Times 27112 – posted from a 9

Solving time: 7:31.  I made a pretty good fist of this one, though there’s going to be one or two that I have to re-think while I write up the blog. This post is a little later than usual, this afternoon a big thunderstorm knocked out electricity to a large chunk of my town, and although the power came on about two hours ago, it didn’t come with internet. I was reduced to reading! Oh the humanity.

There’s a few words in here that you don’t see everyday, but most of them are well indicated by the wordplay, which puts it very much in my wheelhouse.

First defintions are underlined in the clues… away we go!

1 Picked up Mob’s store of money (5)
HOARD – sounds like HORDE(mob(
4 Calm old representative retained by firm? Yes (9)
COMPOSURE – O(old), MP(representative) inside CO(firm) and SURE(yes)
9 Dress outside army technician’s van in quiet place (5,4)
GHOST TOWN – GOWN(dress) surrounding HOST(army) and the first letter (van) of Technician
10 Disrespect shown by loud, aggressive sort (5)
FLOUT – F(loud), LOUT(aggressive sort)
11 Help politicians to follow virtuous book (4,2,7)
JUST SO STORIES –  SOS(help!), TORIES(politicians) after JUST(virtuous). Book by Rudyard Kipling
14 Stuff knocked back is intoxicating stuff (4)
MARC – CRAM(stuff) reversed for some brandy
15 See Frenchman’s housing in this? (4-1-5)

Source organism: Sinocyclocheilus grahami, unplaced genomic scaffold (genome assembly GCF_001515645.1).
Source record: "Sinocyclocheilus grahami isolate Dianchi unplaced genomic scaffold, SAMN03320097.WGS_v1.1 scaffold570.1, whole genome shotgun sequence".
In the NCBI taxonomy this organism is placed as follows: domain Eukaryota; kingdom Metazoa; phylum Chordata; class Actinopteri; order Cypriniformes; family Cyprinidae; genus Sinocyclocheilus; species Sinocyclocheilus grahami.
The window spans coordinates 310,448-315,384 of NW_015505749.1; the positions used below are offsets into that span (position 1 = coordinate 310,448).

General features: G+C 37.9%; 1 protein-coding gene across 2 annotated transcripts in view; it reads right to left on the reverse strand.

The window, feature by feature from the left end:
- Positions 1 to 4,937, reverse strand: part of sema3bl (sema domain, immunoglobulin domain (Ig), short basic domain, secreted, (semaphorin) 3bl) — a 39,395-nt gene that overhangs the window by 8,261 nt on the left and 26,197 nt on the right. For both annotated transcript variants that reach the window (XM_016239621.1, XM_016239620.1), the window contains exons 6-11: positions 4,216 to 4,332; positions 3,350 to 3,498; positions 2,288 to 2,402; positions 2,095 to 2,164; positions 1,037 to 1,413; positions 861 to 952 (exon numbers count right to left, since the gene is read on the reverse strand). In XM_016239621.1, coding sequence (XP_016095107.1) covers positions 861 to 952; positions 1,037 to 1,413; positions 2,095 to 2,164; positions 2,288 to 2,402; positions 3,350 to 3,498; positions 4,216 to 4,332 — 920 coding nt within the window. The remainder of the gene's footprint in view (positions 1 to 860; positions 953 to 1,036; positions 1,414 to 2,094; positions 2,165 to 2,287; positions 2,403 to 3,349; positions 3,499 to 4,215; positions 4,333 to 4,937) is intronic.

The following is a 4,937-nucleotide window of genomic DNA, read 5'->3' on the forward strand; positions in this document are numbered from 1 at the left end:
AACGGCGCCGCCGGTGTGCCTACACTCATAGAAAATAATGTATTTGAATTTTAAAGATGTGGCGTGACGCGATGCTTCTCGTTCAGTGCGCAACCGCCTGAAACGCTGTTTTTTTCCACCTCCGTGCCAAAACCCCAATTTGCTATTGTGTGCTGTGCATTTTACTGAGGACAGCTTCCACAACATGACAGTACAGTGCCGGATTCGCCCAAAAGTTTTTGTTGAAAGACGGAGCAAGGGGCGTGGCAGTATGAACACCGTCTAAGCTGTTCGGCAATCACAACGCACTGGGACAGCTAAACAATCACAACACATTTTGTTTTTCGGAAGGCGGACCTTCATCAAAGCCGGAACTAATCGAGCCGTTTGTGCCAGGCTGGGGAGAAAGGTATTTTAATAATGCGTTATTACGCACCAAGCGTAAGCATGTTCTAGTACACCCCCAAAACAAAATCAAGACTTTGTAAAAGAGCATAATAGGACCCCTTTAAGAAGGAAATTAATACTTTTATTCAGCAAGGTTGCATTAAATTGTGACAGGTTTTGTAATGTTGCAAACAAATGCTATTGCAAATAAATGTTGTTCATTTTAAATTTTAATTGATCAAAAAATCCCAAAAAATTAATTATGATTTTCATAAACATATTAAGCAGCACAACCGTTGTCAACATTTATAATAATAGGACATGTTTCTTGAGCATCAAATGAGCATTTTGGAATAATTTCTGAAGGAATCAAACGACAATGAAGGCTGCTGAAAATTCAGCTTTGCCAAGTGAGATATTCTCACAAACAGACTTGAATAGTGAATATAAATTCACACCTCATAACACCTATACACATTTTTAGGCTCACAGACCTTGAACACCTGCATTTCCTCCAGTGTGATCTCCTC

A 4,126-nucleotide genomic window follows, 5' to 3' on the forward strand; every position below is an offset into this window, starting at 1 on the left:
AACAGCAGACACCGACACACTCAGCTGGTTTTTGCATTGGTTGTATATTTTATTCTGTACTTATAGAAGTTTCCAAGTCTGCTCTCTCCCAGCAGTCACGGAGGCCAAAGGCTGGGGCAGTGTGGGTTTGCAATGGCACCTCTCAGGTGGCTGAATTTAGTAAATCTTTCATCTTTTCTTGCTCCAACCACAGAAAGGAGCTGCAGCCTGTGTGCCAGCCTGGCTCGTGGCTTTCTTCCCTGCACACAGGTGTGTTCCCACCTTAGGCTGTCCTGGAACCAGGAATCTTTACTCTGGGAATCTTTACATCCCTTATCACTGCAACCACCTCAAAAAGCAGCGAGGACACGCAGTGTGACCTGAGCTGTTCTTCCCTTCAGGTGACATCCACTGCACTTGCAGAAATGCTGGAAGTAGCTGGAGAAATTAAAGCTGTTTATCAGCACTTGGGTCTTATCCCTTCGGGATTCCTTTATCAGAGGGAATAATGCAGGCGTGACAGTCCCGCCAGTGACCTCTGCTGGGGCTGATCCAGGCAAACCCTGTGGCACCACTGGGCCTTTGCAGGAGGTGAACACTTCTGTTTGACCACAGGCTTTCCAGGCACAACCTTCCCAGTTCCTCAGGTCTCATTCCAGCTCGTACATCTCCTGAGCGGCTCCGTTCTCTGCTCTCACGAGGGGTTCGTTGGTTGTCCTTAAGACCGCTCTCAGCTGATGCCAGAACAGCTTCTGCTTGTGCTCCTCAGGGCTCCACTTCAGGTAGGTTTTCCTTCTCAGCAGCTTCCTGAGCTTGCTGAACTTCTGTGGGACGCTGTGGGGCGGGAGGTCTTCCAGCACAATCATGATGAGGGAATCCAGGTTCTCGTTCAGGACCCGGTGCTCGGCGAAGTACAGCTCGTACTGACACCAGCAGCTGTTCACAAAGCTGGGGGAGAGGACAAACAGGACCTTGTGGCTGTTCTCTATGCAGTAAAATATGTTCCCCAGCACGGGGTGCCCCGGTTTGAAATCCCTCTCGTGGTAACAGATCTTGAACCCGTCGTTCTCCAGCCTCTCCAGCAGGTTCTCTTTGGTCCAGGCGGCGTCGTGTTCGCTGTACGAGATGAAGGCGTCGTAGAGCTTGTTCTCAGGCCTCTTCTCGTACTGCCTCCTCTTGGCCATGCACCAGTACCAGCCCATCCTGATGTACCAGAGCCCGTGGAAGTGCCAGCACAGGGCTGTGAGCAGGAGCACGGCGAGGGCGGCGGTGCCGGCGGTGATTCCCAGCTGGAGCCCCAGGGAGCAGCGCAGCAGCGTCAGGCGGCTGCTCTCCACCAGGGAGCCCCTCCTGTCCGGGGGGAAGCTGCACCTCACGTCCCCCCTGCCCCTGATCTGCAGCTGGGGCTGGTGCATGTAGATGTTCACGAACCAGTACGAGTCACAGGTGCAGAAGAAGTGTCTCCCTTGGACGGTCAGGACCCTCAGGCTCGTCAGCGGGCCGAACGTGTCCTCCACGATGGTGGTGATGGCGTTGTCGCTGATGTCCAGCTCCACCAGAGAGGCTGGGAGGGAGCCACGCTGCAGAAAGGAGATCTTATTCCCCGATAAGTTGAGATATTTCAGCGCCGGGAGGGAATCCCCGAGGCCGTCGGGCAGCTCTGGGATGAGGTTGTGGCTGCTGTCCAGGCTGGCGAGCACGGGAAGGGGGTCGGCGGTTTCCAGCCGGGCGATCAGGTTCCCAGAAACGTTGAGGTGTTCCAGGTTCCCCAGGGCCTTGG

PIED-A-TERRE – The wordplay is DATE(see) inside PIERRE(Frenchman), leading to a definition of the whole clue
18 Original sinner claiming saint is to preach (10)
EVANGELISE – the oriinal sinner was EVE, containing SAINT(angel) and IS
19 Don headgear: sombrero’s back (4)
CAPO – CAP(headgear), and the last letter in sombrerO for the Don of the mob
21 Merchant keeping upright boss on track (13)
STATIONMASTER – STATIONER(mechant) containing MAST(upright)
24 Daggers sheathed in Nobel Institute (5)
OBELI – hidden in nOBEL Institute
25 Assess accounts of corrupt statesmen (5-4)
27 Speculation I rejected with fury as anathema (4,5)
BETE NOIRE – BET(speculation), then ONE(I) reversed and IRE(fury)
28 Red Sea round cape (5)
MEDOC – MED(sea), O(round), C(cape) for the red wine

1 Rank top athlete (4,6)
HIGH JUMPER – HIGH(rank, smelling), JUMPER(top item of clothing)
2 Excited, one head of government going past (3)
AGO – AGOG(excited) with one G(overnment) missing
3 Recoil from media bigwig up on trial (6)
DETEST – the media bigwig is the ED, reversed on TEST(trial)
4 Charge after pass for winger (9)